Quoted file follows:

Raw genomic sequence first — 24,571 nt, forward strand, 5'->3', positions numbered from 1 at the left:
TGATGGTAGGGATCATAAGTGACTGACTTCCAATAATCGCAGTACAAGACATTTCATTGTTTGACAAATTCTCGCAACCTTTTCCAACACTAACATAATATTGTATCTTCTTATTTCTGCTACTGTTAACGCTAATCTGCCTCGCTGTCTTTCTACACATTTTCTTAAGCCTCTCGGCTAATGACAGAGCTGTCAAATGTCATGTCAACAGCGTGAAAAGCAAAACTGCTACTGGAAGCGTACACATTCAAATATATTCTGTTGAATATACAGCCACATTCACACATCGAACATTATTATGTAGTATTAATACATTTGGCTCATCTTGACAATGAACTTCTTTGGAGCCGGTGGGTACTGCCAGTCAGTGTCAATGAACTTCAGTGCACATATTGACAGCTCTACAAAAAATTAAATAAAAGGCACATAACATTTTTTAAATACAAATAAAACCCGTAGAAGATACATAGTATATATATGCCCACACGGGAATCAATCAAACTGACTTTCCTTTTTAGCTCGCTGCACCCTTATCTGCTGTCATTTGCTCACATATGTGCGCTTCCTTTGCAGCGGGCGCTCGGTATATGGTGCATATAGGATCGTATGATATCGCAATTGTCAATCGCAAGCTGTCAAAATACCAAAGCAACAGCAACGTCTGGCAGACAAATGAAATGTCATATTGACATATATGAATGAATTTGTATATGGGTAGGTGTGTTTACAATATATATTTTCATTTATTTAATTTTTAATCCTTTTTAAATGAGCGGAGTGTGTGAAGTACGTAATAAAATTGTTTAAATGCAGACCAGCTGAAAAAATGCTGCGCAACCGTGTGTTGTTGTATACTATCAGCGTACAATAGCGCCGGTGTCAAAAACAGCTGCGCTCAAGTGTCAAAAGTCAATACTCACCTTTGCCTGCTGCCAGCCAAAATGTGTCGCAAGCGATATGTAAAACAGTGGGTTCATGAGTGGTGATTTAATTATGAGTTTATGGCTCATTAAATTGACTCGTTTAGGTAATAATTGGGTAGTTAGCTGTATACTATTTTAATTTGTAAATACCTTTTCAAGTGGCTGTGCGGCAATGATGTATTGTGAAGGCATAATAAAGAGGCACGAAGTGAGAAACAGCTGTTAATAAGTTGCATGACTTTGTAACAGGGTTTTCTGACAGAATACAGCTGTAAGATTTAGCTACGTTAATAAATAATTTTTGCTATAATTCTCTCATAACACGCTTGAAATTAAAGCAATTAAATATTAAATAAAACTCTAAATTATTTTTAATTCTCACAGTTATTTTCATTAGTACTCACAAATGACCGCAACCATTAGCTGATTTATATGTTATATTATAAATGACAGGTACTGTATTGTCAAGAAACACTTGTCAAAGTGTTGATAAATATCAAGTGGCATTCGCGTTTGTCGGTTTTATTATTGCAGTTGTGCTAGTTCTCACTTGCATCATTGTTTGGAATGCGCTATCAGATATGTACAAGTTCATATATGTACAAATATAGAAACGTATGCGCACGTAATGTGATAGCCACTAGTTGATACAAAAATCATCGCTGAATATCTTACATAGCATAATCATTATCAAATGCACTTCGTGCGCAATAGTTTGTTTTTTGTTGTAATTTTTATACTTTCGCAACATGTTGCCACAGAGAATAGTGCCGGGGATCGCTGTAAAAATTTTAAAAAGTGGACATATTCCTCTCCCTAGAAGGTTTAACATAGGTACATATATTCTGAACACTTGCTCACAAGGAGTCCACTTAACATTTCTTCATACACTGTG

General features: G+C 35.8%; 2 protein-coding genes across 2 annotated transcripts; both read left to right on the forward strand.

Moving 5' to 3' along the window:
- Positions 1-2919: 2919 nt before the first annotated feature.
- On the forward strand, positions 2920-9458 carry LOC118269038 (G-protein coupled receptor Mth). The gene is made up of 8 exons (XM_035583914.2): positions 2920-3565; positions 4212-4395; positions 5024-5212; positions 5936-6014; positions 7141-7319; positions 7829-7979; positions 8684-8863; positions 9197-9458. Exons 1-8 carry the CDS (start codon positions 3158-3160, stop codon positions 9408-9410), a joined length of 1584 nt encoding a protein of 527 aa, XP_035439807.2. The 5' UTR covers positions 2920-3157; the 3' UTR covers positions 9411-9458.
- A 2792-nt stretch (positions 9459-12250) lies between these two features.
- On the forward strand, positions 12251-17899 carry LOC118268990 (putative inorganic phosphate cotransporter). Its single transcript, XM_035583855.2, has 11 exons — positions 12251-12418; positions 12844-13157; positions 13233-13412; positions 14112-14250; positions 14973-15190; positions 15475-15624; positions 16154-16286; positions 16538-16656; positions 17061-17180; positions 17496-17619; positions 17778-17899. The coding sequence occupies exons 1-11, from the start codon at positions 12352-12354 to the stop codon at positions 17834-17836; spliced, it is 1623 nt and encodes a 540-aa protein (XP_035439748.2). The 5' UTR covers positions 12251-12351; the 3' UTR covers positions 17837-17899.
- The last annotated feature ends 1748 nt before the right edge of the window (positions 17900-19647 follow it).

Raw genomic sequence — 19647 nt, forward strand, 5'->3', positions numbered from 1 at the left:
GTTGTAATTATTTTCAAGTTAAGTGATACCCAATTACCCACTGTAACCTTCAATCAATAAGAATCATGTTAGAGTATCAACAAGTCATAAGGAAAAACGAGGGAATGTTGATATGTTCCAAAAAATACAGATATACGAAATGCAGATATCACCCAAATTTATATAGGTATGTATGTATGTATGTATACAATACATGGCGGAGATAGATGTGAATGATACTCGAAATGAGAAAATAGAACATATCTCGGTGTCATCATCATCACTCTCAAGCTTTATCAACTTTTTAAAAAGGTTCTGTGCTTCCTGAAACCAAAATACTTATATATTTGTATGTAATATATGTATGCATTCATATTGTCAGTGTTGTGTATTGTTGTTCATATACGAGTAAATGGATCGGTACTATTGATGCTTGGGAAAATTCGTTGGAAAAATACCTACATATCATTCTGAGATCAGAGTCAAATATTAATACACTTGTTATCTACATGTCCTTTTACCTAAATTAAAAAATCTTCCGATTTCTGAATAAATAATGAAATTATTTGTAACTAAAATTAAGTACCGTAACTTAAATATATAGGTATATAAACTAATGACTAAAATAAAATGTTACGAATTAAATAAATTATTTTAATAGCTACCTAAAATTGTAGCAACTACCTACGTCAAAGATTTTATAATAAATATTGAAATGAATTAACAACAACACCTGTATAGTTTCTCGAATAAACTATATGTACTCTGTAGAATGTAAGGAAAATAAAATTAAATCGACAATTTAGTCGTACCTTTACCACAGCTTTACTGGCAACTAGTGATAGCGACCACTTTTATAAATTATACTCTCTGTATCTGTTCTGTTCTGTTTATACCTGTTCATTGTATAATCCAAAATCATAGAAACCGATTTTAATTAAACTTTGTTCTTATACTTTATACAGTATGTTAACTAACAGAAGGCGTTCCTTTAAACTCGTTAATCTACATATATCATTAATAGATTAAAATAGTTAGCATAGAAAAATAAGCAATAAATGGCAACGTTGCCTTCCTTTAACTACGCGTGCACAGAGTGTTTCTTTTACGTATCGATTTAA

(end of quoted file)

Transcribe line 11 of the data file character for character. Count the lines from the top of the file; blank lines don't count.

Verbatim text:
GTTGTAATTATTTTCAAGTTAAGTGATACCCAATTACCCACTGTAACCTTCAATCAATAAGAATCATGTTAGAGTATCAACAAGTCATAAGGAAAAACGAGGGAATGTTGATATGTTCCAAAAAATACAGATATACGAAATGCAGATATCACCCAAATTTATATAGGTATGTATGTATGTATGTATACAATACATGGCGGAGATAGATGTGAATGATACTCGAAATGAGAAAATAGAACATATCTCGGTGTCATCATCATCACTCTCAAGCTTTATCAACTTTTTAAAAAGGTTCTGTGCTTCCTGAAACCAAAATACTTATATATTTGTATGTAATATATGTATGCATTCATATTGTCAGTGTTGTGTATTGTTGTTCATATACGAGTAAATGGATCGGTACTATTGATGCTTGGGAAAATTCGTTGGAAAAATACCTACATATCATTCTGAGATCAGAGTCAAATATTAATACACTTGTTATCTACATGTCCTTTTACCTAAATTAAAAAATCTTCCGATTTCTGAATAAATAATGAAATTATTTGTAACTAAAATTAAGTACCGTAACTTAAATATATAGGTATATAAACTAATGACTAAAATAAAATGTTACGAATTAAATAAATTATTTTAATAGCTACCTAAAATTGTAGCAACTACCTACGTCAAAGATTTTATAATAAATATTGAAATGAATTAACAACAACACCTGTATAGTTTCTCGAATAAACTATATGTACTCTGTAGAATGTAAGGAAAATAAAATTAAATCGACAATTTAGTCGTACCTTTACCACAGCTTTACTGGCAACTAGTGATAGCGACCACTTTTATAAATTATACTCTCTGTATCTGTTCTGTTCTGTTTATACCTGTTCATTGTATAATCCAAAATCATAGAAACCGATTTTAATTAAACTTTGTTCTTATACTTTATACAGTATGTTAACTAACAGAAGGCGTTCCTTTAAACTCGTTAATCTACATATATCATTAATAGATTAAAATAGTTAGCATAGAAAAATAAGCAATAAATGGCAACGTTGCCTTCCTTTAACTACGCGTGCACAGAGTGTTTCTTTTACGTATCGATTTAA